MICROSYSTEMS RESEARCH GETS $48 MILLION INFUSION
OTTAWA - The Natural Sciences and Engineering Research Council (NSERC) awarded $48.5 million, its largest grant ever to a single organization, to CMC Microsystems to expand Canada’s National Design Network (NDN).
The NDN provides cost-effective access to tools, technologies and services to over 2,300 researchers and post-graduate students at more than 40 Canadian universities, enabling the design, manufacture and testing of microsystems prototypes.
CMC will manage the grant on behalf of its more than 85 members. Cash and in-kind contributions from industry and other sources are expected to match NSERC funds, for a total program of over $120 million to be delivered over five years. According to CMC president and CEO Brian Barge, the grant will add approximately $2 billion to the Canadian economy by 2010.
"This grant ensures Canada will have the highest quality human capital to provide to industry," said Barge, announcing the grant at the annual CMC symposium in October.
According to Janet Walden, NSERC vice-president of research partnerships, the grant gives Canadian researchers an advantage over their international counterparts.
"Canadian graduates will have a two-year head-start on others in the field of technology," Walden said, adding the grant represents "a world-class venture we need to build on."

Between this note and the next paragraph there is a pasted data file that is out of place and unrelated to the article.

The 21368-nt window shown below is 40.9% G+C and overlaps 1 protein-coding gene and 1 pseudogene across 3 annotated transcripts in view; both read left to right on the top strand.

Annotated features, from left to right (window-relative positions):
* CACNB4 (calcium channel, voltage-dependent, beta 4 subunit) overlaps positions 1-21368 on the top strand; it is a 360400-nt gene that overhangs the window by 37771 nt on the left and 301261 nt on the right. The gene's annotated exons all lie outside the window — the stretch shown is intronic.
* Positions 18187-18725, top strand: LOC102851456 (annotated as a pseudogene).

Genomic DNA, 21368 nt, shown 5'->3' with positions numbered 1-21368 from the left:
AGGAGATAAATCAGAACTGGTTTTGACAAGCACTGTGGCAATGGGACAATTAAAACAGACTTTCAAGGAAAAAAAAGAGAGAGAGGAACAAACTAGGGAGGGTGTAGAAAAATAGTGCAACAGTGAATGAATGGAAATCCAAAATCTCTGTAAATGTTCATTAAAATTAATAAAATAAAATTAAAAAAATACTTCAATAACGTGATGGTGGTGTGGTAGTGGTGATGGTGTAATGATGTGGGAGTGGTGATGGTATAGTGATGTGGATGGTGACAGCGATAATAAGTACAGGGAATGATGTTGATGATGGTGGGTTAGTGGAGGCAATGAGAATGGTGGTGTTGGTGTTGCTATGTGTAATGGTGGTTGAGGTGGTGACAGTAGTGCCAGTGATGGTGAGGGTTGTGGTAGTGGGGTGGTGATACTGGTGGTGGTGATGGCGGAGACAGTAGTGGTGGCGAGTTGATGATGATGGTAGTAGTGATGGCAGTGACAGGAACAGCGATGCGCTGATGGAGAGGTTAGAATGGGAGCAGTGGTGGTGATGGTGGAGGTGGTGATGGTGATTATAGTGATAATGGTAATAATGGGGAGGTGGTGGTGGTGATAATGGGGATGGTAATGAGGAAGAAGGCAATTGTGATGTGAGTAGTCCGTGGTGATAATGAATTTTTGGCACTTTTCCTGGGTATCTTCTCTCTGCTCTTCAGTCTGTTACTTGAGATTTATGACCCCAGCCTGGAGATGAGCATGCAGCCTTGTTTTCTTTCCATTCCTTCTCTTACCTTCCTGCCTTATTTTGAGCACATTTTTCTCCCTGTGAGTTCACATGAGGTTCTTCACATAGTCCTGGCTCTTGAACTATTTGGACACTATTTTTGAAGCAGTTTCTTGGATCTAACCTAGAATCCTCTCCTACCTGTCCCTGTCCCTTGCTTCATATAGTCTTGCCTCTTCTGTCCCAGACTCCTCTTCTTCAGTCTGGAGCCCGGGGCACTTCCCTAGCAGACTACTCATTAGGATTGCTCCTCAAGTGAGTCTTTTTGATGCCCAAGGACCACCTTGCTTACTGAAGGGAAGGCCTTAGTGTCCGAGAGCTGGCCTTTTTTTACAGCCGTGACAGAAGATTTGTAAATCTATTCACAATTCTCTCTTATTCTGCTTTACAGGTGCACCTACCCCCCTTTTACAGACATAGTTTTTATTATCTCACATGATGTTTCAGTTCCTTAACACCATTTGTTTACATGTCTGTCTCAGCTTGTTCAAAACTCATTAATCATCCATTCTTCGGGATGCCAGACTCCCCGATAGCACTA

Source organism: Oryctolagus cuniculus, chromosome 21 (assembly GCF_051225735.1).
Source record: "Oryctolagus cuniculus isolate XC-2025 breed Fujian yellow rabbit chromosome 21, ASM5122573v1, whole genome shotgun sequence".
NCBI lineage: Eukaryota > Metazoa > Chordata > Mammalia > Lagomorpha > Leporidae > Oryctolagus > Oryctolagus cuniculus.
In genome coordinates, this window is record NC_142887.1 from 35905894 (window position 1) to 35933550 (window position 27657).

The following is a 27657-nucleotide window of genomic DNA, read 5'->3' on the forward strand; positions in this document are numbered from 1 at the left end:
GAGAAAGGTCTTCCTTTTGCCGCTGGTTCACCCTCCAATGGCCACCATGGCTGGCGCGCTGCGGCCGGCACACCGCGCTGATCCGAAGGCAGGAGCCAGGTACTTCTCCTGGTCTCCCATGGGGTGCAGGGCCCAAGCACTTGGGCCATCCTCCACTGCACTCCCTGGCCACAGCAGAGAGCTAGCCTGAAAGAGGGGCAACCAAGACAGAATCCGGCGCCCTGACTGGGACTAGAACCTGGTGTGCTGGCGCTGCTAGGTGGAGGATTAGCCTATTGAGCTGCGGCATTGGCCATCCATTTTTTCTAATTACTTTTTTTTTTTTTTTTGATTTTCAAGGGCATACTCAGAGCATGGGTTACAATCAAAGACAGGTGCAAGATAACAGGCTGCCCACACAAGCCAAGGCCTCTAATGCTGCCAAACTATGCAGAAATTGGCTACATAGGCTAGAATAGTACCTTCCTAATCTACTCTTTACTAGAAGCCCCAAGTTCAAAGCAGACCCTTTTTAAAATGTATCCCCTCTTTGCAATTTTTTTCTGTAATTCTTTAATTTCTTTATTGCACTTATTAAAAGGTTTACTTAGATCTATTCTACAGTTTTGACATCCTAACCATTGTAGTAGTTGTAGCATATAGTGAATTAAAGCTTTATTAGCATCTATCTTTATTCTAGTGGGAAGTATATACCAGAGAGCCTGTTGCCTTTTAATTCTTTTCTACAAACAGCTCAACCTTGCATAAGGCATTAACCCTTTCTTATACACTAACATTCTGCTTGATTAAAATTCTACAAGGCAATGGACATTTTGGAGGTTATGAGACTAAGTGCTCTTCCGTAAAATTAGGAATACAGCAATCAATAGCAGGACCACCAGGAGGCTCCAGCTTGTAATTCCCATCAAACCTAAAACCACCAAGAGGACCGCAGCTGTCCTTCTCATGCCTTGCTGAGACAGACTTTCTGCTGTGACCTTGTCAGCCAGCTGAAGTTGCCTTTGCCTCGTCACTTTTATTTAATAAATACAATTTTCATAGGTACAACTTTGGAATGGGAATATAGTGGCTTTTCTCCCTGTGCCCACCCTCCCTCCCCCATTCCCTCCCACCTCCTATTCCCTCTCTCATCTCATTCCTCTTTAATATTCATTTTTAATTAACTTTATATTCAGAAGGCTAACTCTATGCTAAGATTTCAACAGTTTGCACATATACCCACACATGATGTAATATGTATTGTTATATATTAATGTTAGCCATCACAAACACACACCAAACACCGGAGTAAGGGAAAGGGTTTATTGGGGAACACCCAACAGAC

The Network will advance world-class multidisciplinary microsystems research, enable the development of graduates with the microsystems expertise required by industry, and narrow the gap between research and product development to achieve greater economic and social benefits for Canadians.
NSERC is a federal agency that invests in people, discovery and innovation. With an annual budget of more than $860 million, the agency supports more than 22,000 university students and postdoctoral fellows in their advanced studies. NSERC promotes discovery by funding more than 10,000 university professors every year and fosters innovation by encouraging more than 600 Canadian companies to participate and invest in university research projects.
Scientists such as Dr. Karan Kaler of the University of Calgary and Dr. Mohamad Sawan of École Polytechnique de Montréal will be among the Canadian researchers who will benefit from this new investment.
Kaler relies on tools and technologies provided through the NDN that would otherwise be beyond the reach of university researchers.
"The evolution of the NDN into microsystems is critical to my research," said Kaler. "We could not develop diagnostic tools to investigate, quantify and better understand unhealthy cells in the human body without CMC."